• bullying;
  • aggression;
  • patients;
  • staff;
  • personality;
  • disorder;
  • secure hospital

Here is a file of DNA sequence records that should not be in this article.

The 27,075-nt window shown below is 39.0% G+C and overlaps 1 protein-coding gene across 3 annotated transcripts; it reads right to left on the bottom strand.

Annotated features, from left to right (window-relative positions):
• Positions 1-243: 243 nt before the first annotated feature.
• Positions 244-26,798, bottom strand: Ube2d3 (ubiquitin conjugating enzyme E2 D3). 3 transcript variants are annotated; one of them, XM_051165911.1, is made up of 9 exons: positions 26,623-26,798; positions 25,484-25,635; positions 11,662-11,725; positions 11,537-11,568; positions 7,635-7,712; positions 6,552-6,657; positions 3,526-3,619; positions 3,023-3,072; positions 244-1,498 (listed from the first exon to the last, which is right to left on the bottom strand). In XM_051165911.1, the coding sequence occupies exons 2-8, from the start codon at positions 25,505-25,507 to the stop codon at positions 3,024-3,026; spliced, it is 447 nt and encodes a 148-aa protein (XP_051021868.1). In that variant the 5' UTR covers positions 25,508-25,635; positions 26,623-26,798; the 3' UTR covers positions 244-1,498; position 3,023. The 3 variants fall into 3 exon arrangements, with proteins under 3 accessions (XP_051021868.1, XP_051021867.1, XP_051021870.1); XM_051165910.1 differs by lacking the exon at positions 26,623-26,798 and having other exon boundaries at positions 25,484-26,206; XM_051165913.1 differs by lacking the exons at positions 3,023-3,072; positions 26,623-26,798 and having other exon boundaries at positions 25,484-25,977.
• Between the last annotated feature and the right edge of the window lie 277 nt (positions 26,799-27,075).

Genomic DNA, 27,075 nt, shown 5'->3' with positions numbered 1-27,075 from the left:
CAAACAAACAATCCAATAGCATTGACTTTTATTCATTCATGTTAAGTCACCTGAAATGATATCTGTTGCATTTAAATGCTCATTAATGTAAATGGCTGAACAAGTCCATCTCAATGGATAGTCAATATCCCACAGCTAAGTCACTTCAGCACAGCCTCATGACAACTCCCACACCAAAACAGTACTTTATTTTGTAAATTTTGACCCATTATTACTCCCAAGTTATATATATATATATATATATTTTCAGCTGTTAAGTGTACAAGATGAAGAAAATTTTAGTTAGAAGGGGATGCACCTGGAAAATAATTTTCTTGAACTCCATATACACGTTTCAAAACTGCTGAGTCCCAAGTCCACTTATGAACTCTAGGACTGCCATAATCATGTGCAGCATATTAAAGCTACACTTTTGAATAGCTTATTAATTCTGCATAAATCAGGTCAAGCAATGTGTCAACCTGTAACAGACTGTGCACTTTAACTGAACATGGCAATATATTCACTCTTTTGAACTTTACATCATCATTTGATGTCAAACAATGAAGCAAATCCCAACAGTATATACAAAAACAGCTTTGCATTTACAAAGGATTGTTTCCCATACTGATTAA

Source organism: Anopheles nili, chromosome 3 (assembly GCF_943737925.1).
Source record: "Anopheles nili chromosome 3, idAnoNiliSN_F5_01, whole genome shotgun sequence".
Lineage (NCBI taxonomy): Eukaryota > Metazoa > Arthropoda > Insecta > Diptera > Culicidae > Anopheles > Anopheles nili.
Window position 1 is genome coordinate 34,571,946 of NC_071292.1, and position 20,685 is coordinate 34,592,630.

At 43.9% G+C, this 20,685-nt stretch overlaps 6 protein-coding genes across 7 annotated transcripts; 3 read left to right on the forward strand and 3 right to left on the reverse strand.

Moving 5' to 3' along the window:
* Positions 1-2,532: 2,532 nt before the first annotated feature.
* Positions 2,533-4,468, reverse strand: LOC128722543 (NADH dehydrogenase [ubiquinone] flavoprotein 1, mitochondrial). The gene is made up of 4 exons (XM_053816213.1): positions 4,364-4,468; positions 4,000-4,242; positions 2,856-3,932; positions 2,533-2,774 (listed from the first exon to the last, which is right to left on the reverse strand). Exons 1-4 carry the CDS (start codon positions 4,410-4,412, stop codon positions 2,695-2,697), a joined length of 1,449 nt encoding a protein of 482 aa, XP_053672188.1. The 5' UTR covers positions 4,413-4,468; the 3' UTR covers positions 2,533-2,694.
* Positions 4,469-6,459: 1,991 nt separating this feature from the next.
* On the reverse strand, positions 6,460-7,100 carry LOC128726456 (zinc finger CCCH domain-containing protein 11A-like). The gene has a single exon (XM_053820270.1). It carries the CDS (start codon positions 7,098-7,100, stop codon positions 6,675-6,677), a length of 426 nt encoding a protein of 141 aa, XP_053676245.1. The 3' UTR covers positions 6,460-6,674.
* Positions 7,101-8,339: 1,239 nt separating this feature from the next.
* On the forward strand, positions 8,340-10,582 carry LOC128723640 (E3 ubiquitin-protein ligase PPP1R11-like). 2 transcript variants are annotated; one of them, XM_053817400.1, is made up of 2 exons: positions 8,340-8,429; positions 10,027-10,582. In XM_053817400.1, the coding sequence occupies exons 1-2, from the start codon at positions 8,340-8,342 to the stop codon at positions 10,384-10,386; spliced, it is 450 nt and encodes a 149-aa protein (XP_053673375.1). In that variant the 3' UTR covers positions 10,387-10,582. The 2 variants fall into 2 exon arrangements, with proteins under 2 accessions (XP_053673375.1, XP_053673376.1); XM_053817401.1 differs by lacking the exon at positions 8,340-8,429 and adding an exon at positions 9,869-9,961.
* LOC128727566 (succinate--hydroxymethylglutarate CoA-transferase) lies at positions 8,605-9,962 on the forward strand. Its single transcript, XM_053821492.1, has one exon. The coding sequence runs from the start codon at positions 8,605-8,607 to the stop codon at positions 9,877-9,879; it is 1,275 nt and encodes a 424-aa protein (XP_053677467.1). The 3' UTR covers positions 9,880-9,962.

The present study explored the perceptions and experiences of the nature, extent and causes of bullying among personality-disordered patients, with a subsidiary aim of exploring differences in perceptions between staff and patients. The sample was selected from the Personality Disorder Unit of a high secure hospital. The total sample consisted of 60 participants, 30 patients and 30 staff. Participants engaged in a semi-structured interview based on that developed by Brookes [1993] and modified by Ireland and Archer [1996] and Ireland [2002a]. The interview assessed their perceptions and experiences of patient-to-patient bullying. One fifth of patients and staff reported that they had seen a patient being bullied in the previous week. One-fifth of patients reported that they had been bullied in the previous week and less than one tenth reported that they had bullied others. The most frequent types of bullying reported were theft-related, verbal abuse, being made to do chores, physical assaults and intimidation. One fifth of the sample reported that sexual abuse took place. Victims were generally perceived to be ‘easy targets’ that were vulnerable, either physically or emotionally. Staff identified a wider range of victim types than patients. The results highlight how patient-to-patient bullying does occur and is an important issue worthy of further research. A number of similarities were found between the current findings and those of prison-based research suggesting that both hospitals and prisons share a number of environmental similarities that help to explain why bullying takes placed in secure forensic settings. Aggr. Behav. 30:229–242, 2004. © 2004 Wiley-Liss, Inc.